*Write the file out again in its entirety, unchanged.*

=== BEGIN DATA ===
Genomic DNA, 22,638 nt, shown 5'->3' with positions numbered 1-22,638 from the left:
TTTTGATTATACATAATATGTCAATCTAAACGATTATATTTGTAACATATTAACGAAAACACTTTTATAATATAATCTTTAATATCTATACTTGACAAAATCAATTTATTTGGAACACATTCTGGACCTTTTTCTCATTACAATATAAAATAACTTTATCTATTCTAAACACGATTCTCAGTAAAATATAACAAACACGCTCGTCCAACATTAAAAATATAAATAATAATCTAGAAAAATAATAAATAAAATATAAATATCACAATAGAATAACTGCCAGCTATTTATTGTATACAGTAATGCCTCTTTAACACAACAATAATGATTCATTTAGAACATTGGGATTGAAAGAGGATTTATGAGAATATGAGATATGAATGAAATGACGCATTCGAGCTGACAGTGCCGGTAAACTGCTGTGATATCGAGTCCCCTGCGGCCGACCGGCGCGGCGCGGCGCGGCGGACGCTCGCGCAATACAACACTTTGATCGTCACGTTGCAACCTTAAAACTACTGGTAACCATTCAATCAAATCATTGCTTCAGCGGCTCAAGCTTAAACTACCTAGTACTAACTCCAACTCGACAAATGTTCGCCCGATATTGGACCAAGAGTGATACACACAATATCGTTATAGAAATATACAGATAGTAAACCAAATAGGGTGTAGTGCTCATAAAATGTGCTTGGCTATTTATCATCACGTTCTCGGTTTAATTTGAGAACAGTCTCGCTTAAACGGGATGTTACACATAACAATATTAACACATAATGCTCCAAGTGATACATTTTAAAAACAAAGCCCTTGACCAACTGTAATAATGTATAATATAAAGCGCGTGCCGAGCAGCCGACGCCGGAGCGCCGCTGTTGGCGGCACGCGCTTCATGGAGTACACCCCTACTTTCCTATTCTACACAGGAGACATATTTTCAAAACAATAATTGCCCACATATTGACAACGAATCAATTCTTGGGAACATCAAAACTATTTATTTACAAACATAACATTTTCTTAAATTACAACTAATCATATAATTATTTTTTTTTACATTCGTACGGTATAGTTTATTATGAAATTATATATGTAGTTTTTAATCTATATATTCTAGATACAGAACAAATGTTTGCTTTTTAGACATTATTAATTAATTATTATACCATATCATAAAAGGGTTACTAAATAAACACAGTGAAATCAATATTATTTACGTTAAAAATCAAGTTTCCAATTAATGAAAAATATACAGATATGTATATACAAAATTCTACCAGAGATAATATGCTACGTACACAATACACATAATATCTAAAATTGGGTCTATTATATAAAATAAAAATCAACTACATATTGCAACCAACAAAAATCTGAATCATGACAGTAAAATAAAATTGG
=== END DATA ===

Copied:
Genomic DNA, 22,638 nt, shown 5'->3' with positions numbered 1-22,638 from the left:
TTTTGATTATACATAATATGTCAATCTAAACGATTATATTTGTAACATATTAACGAAAACACTTTTATAATATAATCTTTAATATCTATACTTGACAAAATCAATTTATTTGGAACACATTCTGGACCTTTTTCTCATTACAATATAAAATAACTTTATCTATTCTAAACACGATTCTCAGTAAAATATAACAAACACGCTCGTCCAACATTAAAAATATAAATAATAATCTAGAAAAATAATAAATAAAATATAAATATCACAATAGAATAACTGCCAGCTATTTATTGTATACAGTAATGCCTCTTTAACACAACAATAATGATTCATTTAGAACATTGGGATTGAAAGAGGATTTATGAGAATATGAGATATGAATGAAATGACGCATTCGAGCTGACAGTGCCGGTAAACTGCTGTGATATCGAGTCCCCTGCGGCCGACCGGCGCGGCGCGGCGCGGCGGACGCTCGCGCAATACAACACTTTGATCGTCACGTTGCAACCTTAAAACTACTGGTAACCATTCAATCAAATCATTGCTTCAGCGGCTCAAGCTTAAACTACCTAGTACTAACTCCAACTCGACAAATGTTCGCCCGATATTGGACCAAGAGTGATACACACAATATCGTTATAGAAATATACAGATAGTAAACCAAATAGGGTGTAGTGCTCATAAAATGTGCTTGGCTATTTATCATCACGTTCTCGGTTTAATTTGAGAACAGTCTCGCTTAAACGGGATGTTACACATAACAATATTAACACATAATGCTCCAAGTGATACATTTTAAAAACAAAGCCCTTGACCAACTGTAATAATGTATAATATAAAGCGCGTGCCGAGCAGCCGACGCCGGAGCGCCGCTGTTGGCGGCACGCGCTTCATGGAGTACACCCCTACTTTCCTATTCTACACAGGAGACATATTTTCAAAACAATAATTGCCCACATATTGACAACGAATCAATTCTTGGGAACATCAAAACTATTTATTTACAAACATAACATTTTCTTAAATTACAACTAATCATATAATTATTTTTTTTTACATTCGTACGGTATAGTTTATTATGAAATTATATATGTAGTTTTTAATCTATATATTCTAGATACAGAACAAATGTTTGCTTTTTAGACATTATTAATTAATTATTATACCATATCATAAAAGGGTTACTAAATAAACACAGTGAAATCAATATTATTTACGTTAAAAATCAAGTTTCCAATTAATGAAAAATATACAGATATGTATATACAAAATTCTACCAGAGATAATATGCTACGTACACAATACACATAATATCTAAAATTGGGTCTATTATATAAAATAAAAATCAACTACATATTGCAACCAACAAAAATCTGAATCATGACAGTAAAATAAAATTGG